A roundup of news from around the world of finance:
Reservations About the Dollar: In potentially ominous long-term news for the U.S. economy, the Financial Times reports that a survey of central bank managers predicts that "dollar will lose its status as the global reserve currency over the next 25 years." Having its currency serve in the role of global reserve allows the U.S. to borrow money at a better rate, since there is always greater demand for U.S. dollars than for other currencies.
This is the first year that the survey conducted by Swiss investment bank UBS (UBS) has indicated that more than half of central bank reserve managers expect the dollar to lose its privileged status. UBS chief economist Larry Hatheway attributes the change to "great concern... around the financial trajectory that the U.S. is on" (unrestrained spending, the Federal Reserve's enormous bond-buying programs). The FT notes that the dollar "has slid 5 percent so far this year, and is trading close to its lowest ever level against a basket of the world's major currencies."
Such a basket is just what the managers polled by UBS expect to replace the dollar. World Bank President Robert Zoellick suggested such a system last year, proposing a portfolio that would include the dollar, euro, yen, pound and renminbi, as well as gold. In fact, the use of a single national currency as an international reserve currency has been recognized as problematic since before the dollar's elevation to that status: Prior to the Bretton Woods conference of 1944, which established the postwar monetary order, economic luminary John Maynard Keynes proposed a supranational currency, called the bancor, for use in world trade. In a March 2009 speech on the root cause of the financial crisis, the governor of the People's Bank of China expressed admiration for Keynes' idea, which the U.S. blocked at Bretton Woods.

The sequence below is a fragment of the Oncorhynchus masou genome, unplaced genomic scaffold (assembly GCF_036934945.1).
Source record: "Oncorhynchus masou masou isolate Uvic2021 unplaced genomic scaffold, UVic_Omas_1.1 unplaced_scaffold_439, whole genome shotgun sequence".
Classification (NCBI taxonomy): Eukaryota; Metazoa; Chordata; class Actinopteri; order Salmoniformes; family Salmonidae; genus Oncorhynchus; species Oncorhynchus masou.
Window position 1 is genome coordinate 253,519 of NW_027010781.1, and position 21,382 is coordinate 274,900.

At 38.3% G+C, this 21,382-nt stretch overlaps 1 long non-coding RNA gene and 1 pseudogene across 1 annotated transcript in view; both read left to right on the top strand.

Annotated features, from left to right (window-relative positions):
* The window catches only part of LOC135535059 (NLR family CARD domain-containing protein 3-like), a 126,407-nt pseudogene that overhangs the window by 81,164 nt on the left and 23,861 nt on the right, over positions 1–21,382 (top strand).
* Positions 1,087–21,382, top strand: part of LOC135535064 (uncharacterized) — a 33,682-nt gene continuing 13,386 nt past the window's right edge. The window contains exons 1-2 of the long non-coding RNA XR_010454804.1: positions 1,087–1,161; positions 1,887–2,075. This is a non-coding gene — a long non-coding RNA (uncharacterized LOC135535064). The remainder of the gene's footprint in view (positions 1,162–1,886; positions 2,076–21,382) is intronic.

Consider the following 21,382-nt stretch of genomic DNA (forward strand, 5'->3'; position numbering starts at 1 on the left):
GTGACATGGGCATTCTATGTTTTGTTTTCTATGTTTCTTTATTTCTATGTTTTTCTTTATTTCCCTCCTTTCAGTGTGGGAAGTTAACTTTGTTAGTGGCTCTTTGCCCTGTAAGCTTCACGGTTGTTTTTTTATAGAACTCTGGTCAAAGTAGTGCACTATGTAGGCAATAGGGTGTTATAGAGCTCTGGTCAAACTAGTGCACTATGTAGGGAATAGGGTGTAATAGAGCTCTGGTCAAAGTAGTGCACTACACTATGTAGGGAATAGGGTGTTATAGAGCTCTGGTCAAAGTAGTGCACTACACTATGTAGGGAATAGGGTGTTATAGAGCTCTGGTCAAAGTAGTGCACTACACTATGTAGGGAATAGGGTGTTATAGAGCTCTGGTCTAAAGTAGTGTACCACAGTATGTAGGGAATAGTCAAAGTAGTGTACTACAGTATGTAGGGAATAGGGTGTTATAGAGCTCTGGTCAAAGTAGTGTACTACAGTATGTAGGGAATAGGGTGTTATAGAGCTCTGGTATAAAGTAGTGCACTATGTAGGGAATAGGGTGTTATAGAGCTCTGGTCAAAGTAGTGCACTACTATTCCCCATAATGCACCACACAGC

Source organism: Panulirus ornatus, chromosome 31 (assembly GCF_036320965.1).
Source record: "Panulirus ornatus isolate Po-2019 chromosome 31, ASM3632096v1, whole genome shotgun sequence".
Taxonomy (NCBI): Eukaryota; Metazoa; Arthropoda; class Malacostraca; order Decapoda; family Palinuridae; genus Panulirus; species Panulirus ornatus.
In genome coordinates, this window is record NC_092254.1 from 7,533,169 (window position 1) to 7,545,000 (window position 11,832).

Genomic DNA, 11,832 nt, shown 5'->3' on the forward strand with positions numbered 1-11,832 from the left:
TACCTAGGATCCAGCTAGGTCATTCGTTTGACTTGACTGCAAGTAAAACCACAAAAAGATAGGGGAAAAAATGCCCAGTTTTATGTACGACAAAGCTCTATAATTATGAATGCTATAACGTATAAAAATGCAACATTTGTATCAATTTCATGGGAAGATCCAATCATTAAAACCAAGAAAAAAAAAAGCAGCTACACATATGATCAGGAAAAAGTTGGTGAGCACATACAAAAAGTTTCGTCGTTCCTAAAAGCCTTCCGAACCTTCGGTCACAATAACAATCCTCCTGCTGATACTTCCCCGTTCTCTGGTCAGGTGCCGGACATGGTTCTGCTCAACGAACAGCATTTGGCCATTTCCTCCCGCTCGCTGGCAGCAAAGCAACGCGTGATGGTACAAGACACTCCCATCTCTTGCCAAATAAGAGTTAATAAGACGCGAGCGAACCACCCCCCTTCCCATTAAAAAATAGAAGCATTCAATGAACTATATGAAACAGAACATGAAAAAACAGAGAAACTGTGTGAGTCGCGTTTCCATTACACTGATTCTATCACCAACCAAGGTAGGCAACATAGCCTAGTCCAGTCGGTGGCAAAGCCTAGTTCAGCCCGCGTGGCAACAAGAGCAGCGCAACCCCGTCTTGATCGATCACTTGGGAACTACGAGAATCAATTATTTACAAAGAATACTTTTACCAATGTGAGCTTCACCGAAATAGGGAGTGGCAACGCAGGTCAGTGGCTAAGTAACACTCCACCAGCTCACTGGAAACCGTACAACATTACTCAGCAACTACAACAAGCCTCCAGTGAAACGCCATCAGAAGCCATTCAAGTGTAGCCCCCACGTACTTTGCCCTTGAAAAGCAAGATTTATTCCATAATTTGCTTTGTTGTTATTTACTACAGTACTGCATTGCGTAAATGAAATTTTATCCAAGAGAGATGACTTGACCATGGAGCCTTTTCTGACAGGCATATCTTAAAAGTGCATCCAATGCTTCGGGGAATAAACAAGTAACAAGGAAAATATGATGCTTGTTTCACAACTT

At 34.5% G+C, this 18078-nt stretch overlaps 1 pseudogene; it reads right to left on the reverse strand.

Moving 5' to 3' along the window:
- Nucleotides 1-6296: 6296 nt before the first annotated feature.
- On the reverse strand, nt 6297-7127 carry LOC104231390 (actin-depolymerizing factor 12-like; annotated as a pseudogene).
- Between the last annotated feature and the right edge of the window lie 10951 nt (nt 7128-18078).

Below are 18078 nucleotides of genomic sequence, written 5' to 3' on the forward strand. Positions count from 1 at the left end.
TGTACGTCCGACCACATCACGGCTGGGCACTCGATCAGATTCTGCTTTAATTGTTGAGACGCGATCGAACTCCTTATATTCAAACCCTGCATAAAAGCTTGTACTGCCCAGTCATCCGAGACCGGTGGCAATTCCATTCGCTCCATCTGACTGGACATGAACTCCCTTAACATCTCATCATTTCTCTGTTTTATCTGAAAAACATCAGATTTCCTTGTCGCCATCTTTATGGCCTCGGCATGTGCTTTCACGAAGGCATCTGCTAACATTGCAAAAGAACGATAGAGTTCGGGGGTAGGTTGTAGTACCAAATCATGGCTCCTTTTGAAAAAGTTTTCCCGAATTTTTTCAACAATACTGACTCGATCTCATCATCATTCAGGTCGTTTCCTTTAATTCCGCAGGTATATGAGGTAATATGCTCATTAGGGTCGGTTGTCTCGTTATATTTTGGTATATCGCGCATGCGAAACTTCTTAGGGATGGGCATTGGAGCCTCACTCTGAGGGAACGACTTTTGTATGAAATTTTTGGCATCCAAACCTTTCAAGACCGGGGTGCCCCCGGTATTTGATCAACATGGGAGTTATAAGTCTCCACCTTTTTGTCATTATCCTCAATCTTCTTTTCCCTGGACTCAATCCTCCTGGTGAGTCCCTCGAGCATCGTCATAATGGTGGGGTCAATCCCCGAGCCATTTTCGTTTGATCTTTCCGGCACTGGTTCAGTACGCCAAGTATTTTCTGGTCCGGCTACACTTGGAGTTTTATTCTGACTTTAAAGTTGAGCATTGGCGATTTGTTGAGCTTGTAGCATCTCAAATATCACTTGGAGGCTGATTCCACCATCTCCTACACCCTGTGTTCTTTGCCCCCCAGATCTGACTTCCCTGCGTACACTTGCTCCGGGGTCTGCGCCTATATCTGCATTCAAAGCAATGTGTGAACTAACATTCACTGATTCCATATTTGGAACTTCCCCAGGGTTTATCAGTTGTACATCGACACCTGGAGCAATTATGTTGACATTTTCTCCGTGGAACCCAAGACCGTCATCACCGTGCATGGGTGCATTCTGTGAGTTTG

Housing Market Troubles: In a further sign that housing woes are impeding the U.S. economic recovery, the S&P/Case-Shiller 20-City Index fell 4% in the 12 months that ended April 2011 -- the biggest decline in property values since November 2009, according to Bloomberg. On a minor positive note, the drop from March to April -- 0.1% on a seasonally adjusted basis -- represents the smallest dip since July 2010.
A Worried World: Finally, U.S. consumer confidence fell to a seven-month low in June. Global investor confidence declined as well during the same period, including among North American institutional investors.